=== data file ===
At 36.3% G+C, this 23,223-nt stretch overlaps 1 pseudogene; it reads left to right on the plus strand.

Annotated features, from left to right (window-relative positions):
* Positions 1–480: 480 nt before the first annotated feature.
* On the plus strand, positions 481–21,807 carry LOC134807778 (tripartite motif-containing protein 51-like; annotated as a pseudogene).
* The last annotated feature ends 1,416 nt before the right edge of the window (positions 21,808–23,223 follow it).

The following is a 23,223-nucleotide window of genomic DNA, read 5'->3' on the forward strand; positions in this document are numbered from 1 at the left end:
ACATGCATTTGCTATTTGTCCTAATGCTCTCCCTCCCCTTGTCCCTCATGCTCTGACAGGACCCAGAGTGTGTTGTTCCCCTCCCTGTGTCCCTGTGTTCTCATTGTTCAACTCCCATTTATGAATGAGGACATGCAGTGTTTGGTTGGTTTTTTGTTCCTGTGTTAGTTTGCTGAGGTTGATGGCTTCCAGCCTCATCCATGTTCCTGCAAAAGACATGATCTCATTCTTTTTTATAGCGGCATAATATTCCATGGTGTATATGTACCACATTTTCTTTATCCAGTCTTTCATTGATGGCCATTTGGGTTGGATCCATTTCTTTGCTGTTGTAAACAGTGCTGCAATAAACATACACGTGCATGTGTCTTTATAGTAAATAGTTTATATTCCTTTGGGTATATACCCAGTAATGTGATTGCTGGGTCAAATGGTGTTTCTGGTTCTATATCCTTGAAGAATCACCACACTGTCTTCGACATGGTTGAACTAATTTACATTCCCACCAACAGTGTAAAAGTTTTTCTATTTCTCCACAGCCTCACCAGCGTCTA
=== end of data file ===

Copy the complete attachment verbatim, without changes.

At 36.3% G+C, this 23,223-nt stretch overlaps 1 pseudogene; it reads left to right on the plus strand.

Annotated features, from left to right (window-relative positions):
* Positions 1–480: 480 nt before the first annotated feature.
* On the plus strand, positions 481–21,807 carry LOC134807778 (tripartite motif-containing protein 51-like; annotated as a pseudogene).
* The last annotated feature ends 1,416 nt before the right edge of the window (positions 21,808–23,223 follow it).

The following is a 23,223-nucleotide window of genomic DNA, read 5'->3' on the forward strand; positions in this document are numbered from 1 at the left end:
ACATGCATTTGCTATTTGTCCTAATGCTCTCCCTCCCCTTGTCCCTCATGCTCTGACAGGACCCAGAGTGTGTTGTTCCCCTCCCTGTGTCCCTGTGTTCTCATTGTTCAACTCCCATTTATGAATGAGGACATGCAGTGTTTGGTTGGTTTTTTGTTCCTGTGTTAGTTTGCTGAGGTTGATGGCTTCCAGCCTCATCCATGTTCCTGCAAAAGACATGATCTCATTCTTTTTTATAGCGGCATAATATTCCATGGTGTATATGTACCACATTTTCTTTATCCAGTCTTTCATTGATGGCCATTTGGGTTGGATCCATTTCTTTGCTGTTGTAAACAGTGCTGCAATAAACATACACGTGCATGTGTCTTTATAGTAAATAGTTTATATTCCTTTGGGTATATACCCAGTAATGTGATTGCTGGGTCAAATGGTGTTTCTGGTTCTATATCCTTGAAGAATCACCACACTGTCTTCGACATGGTTGAACTAATTTACATTCCCACCAACAGTGTAAAAGTTTTTCTATTTCTCCACAGCCTCACCAGCGTCTA